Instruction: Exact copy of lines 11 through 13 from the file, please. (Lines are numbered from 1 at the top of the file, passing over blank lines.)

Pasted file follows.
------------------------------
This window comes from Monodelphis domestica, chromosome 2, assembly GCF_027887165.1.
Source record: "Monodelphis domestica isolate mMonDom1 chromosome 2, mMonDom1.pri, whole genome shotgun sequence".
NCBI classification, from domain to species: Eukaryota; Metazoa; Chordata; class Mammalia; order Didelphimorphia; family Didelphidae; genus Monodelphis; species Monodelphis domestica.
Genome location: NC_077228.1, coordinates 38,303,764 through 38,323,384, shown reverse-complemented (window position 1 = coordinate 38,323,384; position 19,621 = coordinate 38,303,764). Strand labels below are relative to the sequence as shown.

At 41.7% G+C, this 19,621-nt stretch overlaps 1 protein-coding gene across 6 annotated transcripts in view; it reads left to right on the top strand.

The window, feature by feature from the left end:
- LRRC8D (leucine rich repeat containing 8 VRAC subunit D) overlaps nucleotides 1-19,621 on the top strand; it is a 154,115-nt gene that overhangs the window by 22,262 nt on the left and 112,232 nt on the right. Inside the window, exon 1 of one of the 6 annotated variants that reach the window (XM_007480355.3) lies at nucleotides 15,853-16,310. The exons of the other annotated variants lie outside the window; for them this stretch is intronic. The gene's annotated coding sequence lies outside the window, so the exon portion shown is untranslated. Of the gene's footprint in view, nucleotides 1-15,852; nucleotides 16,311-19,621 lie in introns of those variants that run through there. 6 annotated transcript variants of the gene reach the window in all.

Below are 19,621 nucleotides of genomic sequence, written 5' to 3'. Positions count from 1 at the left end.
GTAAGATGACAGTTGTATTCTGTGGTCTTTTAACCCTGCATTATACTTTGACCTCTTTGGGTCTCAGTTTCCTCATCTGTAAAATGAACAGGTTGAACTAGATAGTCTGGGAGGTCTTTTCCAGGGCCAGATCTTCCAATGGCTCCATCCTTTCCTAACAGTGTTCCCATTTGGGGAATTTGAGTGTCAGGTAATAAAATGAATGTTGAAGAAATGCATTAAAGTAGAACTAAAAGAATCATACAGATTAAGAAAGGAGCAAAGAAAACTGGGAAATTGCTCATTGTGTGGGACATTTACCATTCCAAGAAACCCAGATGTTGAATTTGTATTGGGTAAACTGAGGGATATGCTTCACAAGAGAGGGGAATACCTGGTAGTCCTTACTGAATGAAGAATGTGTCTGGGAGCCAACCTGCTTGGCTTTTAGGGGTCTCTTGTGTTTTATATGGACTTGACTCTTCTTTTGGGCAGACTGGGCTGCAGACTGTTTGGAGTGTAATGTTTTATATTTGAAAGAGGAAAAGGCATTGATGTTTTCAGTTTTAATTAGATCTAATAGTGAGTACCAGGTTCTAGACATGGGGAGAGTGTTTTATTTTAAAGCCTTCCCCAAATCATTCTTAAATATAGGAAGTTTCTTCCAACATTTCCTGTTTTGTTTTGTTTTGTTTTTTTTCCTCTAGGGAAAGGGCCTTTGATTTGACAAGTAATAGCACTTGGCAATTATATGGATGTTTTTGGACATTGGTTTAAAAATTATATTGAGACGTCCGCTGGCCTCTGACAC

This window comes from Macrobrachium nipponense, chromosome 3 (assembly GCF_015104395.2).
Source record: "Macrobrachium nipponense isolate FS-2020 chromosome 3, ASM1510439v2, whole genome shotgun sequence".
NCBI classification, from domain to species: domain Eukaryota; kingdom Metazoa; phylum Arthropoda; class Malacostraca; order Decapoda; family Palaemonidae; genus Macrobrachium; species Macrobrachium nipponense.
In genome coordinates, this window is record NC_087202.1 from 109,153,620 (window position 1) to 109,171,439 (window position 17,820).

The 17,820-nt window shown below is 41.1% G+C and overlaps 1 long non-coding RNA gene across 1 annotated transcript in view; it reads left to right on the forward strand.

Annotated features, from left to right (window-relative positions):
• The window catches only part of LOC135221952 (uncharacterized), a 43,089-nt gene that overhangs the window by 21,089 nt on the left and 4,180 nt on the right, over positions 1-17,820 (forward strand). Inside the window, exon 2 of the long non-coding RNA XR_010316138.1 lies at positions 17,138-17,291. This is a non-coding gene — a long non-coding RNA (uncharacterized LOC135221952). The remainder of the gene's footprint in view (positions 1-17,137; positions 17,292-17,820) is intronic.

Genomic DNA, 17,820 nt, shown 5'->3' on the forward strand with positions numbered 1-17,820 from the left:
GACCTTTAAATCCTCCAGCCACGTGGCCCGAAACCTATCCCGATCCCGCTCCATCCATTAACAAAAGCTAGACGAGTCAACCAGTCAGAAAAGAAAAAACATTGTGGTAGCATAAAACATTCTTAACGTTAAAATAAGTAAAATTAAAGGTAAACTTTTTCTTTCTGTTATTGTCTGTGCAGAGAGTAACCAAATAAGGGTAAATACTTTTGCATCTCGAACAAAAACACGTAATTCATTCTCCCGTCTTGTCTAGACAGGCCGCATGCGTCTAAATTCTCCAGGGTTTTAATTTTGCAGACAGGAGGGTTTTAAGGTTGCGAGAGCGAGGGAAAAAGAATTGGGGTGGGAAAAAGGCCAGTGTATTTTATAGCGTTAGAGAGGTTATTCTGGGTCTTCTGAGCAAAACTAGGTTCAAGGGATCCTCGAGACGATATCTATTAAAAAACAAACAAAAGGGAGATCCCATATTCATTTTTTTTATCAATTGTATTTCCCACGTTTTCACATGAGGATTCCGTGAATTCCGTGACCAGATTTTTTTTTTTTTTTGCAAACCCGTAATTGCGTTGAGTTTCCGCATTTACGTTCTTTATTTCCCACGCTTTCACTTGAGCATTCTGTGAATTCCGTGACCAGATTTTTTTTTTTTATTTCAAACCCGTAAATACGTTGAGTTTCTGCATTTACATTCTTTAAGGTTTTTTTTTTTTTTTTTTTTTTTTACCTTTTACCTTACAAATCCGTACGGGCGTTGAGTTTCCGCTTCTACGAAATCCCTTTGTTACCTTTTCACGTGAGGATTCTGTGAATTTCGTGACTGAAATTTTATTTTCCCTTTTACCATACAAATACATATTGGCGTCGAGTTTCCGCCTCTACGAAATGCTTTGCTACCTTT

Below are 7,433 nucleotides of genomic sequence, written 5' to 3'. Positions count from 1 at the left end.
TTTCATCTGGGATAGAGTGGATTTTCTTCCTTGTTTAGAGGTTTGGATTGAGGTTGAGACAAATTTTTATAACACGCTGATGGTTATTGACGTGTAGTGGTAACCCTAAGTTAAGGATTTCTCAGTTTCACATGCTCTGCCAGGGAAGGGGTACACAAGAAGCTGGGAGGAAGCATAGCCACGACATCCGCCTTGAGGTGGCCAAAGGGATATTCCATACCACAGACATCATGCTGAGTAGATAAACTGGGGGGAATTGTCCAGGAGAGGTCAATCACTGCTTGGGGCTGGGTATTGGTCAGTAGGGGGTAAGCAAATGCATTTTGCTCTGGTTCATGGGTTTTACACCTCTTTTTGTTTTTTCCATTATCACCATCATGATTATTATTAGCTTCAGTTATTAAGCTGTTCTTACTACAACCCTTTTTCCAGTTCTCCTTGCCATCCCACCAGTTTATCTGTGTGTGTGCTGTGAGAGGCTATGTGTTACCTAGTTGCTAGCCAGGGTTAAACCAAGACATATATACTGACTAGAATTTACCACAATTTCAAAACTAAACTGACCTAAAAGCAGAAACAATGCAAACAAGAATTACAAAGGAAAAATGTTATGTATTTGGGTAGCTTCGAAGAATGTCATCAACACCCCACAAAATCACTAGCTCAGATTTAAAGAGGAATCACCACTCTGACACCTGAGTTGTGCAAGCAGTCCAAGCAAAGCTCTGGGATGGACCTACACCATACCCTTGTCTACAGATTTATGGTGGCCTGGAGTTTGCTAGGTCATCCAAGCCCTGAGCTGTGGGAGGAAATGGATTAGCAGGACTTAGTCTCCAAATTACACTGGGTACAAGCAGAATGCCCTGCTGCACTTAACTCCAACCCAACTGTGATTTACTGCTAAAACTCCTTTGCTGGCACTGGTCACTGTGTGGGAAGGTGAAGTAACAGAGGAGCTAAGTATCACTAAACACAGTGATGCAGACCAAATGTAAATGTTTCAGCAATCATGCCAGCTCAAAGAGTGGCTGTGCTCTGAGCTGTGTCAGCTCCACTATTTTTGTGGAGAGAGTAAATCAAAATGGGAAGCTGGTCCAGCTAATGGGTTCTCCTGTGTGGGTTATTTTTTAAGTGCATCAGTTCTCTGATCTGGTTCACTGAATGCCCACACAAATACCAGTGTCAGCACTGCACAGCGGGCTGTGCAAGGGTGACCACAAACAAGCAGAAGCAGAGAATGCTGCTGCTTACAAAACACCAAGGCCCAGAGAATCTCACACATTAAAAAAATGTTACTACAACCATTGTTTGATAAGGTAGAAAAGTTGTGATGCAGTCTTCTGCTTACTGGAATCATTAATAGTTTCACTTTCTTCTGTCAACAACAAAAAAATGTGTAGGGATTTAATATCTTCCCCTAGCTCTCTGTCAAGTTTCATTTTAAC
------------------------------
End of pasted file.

Source record: "Macrobrachium nipponense isolate FS-2020 chromosome 3, ASM1510439v2, whole genome shotgun sequence".
NCBI classification, from domain to species: domain Eukaryota; kingdom Metazoa; phylum Arthropoda; class Malacostraca; order Decapoda; family Palaemonidae; genus Macrobrachium; species Macrobrachium nipponense.
In genome coordinates, this window is record NC_087202.1 from 109,153,620 (window position 1) to 109,171,439 (window position 17,820).